Our new MAKE magazine columnist, iconic electronics guru Forrest M. Mims III (see “Country Scientist,” MAKE, Volume 17) has a piece up on the Jameco website about using a laser pointer to create cool laser-light patterns to capture with a digital camera:
The coherent properties of a laser beam provide an ideal tool for creating highly complex interference patterns, and reflecting a narrow laser beam from various surfaces can produces strikingly beautiful splashes of laser light.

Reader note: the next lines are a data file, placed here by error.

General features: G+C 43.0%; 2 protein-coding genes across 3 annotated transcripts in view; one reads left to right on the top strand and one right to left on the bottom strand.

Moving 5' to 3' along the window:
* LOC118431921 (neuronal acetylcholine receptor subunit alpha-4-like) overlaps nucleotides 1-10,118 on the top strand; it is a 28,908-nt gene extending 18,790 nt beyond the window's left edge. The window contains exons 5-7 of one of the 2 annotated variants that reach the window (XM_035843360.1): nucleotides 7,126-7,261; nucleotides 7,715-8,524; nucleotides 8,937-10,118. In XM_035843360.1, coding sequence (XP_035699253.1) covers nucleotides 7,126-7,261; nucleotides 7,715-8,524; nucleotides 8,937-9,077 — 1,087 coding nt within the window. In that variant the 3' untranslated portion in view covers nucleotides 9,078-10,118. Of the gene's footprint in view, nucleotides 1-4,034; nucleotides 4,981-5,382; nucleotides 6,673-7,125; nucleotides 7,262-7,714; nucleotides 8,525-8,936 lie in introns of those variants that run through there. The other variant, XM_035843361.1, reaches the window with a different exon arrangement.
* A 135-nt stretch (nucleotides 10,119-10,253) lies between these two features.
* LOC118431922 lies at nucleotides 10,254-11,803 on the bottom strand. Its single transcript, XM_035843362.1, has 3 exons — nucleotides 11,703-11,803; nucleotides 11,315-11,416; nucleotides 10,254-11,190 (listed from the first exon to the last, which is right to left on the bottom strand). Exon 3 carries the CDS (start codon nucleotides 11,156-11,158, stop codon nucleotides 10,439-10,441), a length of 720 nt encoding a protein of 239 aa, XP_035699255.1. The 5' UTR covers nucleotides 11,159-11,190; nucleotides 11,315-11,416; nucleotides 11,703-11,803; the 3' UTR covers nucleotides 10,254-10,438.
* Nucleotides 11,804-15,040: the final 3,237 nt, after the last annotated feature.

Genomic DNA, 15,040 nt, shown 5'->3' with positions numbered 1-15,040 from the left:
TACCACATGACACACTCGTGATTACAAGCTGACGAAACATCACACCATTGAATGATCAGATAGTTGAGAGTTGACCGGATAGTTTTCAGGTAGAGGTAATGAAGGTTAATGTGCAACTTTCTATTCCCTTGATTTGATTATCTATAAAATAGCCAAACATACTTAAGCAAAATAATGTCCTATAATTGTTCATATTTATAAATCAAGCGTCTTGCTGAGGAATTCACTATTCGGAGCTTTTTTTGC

[The top figure] shows one of many simple ways to create laser art patterns. The key ingredient for this recipe is a square of aluminum foil wrapped around the business end of a laser pointer or module. The foil is crumpled to provide a field of highly complex reflective surfaces. It is then rolled around the end of the laser pointer with the shiny side facing inward. The open end of the foil is partially pushed in to intercept and reflect the laser beam. The laser is pointed toward a diffuser screen (see below), and the pattern formed on the screen is captured by a digital camera on the opposite side of the screen.